Shakey Graves trades his stark indie folk for dreamy psych on Can’t Wake Up | Concert Preview | Chicago Reader

Shakey Graves trades his stark indie folk for dreamy psych on Can’t Wake Up 

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click to enlarge Shakey Graves

Shakey Graves

Greg Giannukos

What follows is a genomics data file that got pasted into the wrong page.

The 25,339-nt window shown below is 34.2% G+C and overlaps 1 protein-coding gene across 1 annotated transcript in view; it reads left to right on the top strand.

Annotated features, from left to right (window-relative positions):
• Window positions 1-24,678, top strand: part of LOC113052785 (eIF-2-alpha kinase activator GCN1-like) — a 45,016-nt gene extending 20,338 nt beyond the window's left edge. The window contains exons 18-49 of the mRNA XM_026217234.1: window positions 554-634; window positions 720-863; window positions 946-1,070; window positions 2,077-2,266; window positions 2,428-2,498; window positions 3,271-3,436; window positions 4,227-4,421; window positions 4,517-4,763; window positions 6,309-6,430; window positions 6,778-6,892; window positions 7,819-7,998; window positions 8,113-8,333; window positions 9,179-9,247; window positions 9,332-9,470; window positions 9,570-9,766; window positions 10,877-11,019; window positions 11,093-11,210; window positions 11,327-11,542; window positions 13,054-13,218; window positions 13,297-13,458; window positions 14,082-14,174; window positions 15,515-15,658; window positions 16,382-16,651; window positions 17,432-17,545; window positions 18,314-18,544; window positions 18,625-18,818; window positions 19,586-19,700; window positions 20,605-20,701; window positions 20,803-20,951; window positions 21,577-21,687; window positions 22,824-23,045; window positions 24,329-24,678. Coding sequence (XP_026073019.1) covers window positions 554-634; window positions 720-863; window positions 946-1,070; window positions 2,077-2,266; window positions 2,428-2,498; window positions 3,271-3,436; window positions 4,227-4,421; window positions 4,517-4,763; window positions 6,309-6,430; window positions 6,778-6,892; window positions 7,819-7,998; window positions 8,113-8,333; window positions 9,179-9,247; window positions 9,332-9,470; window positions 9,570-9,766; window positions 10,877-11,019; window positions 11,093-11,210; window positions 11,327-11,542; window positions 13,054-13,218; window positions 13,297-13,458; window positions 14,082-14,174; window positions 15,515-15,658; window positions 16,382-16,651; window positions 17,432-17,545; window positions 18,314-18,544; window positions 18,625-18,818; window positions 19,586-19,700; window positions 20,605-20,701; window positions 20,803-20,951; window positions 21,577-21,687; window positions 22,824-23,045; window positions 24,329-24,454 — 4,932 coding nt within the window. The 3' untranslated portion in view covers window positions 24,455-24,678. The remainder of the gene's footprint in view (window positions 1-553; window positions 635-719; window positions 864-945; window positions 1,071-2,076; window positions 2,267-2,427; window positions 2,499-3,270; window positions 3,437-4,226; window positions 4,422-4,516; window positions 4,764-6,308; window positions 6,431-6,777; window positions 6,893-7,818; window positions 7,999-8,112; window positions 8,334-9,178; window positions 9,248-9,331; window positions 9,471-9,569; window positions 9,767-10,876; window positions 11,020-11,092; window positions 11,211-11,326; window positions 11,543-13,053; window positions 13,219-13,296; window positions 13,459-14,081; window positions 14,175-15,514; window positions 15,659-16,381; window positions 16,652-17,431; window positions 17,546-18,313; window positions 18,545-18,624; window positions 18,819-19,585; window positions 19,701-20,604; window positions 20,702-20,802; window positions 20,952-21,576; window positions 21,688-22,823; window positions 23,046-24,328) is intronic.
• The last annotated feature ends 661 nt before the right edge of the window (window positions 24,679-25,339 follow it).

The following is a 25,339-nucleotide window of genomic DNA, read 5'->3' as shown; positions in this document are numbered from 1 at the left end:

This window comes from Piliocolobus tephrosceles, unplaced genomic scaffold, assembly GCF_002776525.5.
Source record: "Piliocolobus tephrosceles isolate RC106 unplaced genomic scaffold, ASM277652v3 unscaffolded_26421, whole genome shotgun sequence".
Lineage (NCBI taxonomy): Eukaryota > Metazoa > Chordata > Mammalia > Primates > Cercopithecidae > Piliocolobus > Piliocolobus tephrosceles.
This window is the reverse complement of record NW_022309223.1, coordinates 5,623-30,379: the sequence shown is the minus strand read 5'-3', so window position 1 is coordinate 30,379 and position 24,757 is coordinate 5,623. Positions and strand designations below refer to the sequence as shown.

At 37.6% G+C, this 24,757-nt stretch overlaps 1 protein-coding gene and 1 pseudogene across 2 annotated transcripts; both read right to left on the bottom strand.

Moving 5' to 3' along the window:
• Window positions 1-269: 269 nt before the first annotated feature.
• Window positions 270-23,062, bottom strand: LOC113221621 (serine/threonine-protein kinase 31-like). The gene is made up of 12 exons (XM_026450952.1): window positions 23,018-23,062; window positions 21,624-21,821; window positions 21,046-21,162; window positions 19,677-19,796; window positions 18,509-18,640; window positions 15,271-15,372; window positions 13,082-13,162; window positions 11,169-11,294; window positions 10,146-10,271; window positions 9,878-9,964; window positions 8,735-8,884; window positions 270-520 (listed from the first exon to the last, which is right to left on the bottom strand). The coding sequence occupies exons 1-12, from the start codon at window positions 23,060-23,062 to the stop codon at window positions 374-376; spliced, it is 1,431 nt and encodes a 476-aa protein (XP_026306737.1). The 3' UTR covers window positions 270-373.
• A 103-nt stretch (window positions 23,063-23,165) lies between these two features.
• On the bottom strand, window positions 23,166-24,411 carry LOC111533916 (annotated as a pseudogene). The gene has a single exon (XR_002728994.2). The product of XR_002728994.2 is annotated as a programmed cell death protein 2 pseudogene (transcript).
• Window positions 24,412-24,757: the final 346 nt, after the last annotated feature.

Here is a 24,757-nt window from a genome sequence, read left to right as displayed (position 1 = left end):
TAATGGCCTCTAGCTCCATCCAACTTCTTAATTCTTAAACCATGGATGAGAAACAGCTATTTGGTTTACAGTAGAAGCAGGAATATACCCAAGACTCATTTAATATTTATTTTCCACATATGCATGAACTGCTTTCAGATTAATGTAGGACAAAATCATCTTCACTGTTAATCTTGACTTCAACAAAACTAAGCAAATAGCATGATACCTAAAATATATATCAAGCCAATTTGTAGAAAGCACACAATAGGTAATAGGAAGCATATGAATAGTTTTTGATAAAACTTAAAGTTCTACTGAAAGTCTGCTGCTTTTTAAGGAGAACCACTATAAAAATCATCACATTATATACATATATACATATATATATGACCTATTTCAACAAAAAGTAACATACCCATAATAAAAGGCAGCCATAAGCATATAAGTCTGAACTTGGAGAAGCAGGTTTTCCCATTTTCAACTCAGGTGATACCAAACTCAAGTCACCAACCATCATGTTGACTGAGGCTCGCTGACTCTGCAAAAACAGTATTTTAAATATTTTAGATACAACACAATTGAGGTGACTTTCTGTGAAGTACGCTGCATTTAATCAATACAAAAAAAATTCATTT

Alejandro Rose-Garcia emerged from the Austin music scene in 2011 as Shakey Graves, combining blues, folk, and indie rock—his performances were as bare-bones as his bedroom recordings, his soulful voice accompanied by nothing but an acoustic guitar and a suitcase modified to serve as a kick drum. (He put together a three-piece touring band around the time of his second album, the 2014 Dualtone release And the War Came.) But despite Rose-Garcia’s rootsy traditionalist streak, he’s often indicated in interviews that’s he’s not interested in limiting his palette when there’s so much more to explore. On his latest album, this spring’s Can’t Wake Up, he walks the walk. Rather than dusty roads and hardscrabble living, the new album draws from dreams, 60s psychedelia, animated Disney films, and more. Rose-Garcia makes this stylistic shift feel natural and warm, weaving threads of his characteristic acoustic folk and country guitar into the kaleidoscopic textures, but it’s bound to lose the attention of some old fans who prefer gritty minimalism to lush soundscapes. It’s likely to earn him some new listeners too, though, including indie-rock fans with enough distance from Americana that they’d consider a suitcase a strange percussion instrument. But on his artistic journey, Rose-Garcia clearly isn’t chasing any particular audience—he’s following something else, and not staying anywhere long.   v

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